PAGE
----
|Frequently Asked Questions
Who must license?
According to Utah law, a license is required for any individual who prepares, for valuable consideration, an appraisal, appraisal report, certified appraisal report, or performs a consultation service relating to real estate. (UCA 61-2b-3)
Who is exempt from licensing?
A license is not required for the following individuals who give an opinion regarding the value of real estate (but an opinion of value may not be referred to as an "appraisal"):
- A licensed real estate Broker or Sales Agent who gives an opinion of value in the ordinary course of business.
- An employee of a company who gives an opinion of value solely for the company’s use.
- Any government official or employee acting within their scope of duties.
- An auditor or accountant who gives an opinion of value while performing an audit.
- An individual who gives an opinion of value for property in which the individual has an ownership interest.
- An individual who gives an opinion of value for which no consideration is paid and upon which no other party is reasonably expected to rely.
- An individual, such as a researcher or secretary, who does not provide significant professional assistance at arriving at analysis, opinion, or conclusion.
- An attorney authorized to practice law in Utah who uses an appraisal report or who states an opinion of value in the ordinary course of business.
How do I obtain a Temporary Practice Permit for a non-resident?
The State of Utah may issue a six-month Temporary Practice Permit to a non-resident who holds a license/certificate for real estate appraisal from another jurisdiction, if the license/certificate is in good standing and the nature of the business is temporary.
To obtain the Permit, submit to the Division:
NOTE: No more than 2 temporary permits will be issued per calendar year.
How do I obtain a license through reciprocity?
To apply for a license through reciprocity, submit to the Division:
- Completed and signed Appraiser Reciprocity Application.
- Letter of Request from the applicant, which includes a list of all other states in which the applicant is licensed or certified, including those states in which you may have sought only temporary status.
- $470 non-refundable fee ($350 application fee, $80 National Registry fee, and $40 Fingerprint processing fee).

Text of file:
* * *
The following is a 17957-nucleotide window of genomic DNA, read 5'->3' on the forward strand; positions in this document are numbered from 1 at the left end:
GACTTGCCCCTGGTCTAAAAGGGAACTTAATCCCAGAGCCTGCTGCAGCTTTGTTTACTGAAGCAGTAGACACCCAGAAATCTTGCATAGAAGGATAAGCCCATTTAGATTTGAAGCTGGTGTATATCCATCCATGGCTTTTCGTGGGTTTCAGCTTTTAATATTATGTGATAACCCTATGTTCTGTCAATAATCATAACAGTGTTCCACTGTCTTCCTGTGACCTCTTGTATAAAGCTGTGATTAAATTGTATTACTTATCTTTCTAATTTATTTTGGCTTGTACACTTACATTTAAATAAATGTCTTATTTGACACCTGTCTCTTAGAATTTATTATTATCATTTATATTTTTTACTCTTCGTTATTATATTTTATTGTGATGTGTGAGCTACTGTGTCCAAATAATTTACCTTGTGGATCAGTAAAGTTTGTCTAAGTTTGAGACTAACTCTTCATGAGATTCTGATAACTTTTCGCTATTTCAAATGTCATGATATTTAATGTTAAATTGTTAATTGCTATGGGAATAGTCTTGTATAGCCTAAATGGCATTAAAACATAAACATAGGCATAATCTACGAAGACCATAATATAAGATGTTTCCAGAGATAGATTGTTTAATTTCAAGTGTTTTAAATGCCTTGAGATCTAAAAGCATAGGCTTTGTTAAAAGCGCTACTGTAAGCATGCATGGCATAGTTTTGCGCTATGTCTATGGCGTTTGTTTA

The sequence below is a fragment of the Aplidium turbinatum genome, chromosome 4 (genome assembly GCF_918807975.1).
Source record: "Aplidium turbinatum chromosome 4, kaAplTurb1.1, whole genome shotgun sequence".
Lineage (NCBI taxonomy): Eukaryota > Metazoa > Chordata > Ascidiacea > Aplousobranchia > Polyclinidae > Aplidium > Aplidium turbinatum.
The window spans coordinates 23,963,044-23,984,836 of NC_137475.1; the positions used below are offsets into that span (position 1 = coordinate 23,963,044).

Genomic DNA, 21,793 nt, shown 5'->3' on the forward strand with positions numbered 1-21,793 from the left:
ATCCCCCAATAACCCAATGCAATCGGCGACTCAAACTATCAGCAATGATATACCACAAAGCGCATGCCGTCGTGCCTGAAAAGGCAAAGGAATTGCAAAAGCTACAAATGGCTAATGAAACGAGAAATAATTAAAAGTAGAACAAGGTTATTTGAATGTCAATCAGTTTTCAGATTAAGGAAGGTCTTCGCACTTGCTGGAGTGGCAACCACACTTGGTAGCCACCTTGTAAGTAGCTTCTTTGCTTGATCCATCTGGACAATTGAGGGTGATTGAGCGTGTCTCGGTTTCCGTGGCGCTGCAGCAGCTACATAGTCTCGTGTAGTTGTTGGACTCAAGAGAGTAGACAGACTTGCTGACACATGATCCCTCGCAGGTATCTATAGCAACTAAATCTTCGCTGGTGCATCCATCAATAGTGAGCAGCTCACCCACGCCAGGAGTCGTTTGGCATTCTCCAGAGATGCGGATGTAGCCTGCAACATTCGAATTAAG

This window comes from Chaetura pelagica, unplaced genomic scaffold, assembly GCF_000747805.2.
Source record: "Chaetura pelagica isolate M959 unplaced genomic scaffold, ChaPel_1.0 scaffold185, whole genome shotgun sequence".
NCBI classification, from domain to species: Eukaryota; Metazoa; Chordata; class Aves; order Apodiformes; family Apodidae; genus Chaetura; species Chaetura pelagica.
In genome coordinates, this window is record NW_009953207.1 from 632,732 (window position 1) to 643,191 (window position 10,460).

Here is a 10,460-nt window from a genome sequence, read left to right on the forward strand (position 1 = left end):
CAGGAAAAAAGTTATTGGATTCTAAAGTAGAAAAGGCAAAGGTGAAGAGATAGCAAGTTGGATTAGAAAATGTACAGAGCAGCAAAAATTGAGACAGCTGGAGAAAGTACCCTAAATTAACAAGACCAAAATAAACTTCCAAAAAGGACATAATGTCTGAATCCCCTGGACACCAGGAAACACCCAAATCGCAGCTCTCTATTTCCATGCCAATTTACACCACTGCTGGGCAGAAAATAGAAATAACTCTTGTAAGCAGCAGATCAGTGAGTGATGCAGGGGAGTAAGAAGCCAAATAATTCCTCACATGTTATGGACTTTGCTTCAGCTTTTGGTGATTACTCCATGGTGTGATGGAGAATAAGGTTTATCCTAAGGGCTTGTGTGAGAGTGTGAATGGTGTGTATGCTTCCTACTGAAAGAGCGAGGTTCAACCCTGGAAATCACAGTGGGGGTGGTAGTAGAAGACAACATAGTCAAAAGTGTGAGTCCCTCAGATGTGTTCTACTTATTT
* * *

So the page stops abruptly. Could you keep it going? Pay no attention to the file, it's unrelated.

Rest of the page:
To become a Certified Residential Appraiser an individual must:
- Be an active Licensed Appraiser in good standing.
- Take an additional 50 hours of approved education (for a total of 200 non-duplicative hours) from a certified Appraisal Pre-license School and a Bachelor's degree, or higher, from an accredited college or university. See complete requirements by clicking here.
- Accumulate an additional 500 experience hours after becoming a Licensed Appraiser (for a total of 2500 experience hours) and have a minimum of 24 months work experience. Mass appraisers must have minimum of 36 months of work experience. Document experience on the following forms:
Use the following forms for any work completed after January 1, 2015:
Use these Experience Appendices Rules to determine the allowed number of hours for each completed appraisal prior 2015. For experience obtained beginning 2015, use these Experience Appendices Rules.
Note: At least 1250 experience hours must be residential.
- Apply to sit for the Certified Residential Appraiser exam by submitting to the Division the following items along with the checklist:
- Upon receipt of the Division’s request for specific appraisal samples, submit the requested samples.
- Upon receipt of written approval from the Appraisal Board, take and pass the Certified Residential Appraiser exam.
- After completing the exam, submit to the Division:
- Completed and signed documentation of successfully passing the exam (issued at the testing center).
- $120 non-refundable fee ($80 National Registry Fee and $40 Fingerprint Processing Fee)
Note: Incomplete applications will be returned to the applicant.
Note: Certified Residential Appraisers may appraiser 1-4 residential units of any value or complexity but may not appraise subdivisions for which a development analysis/appraisal is necessary.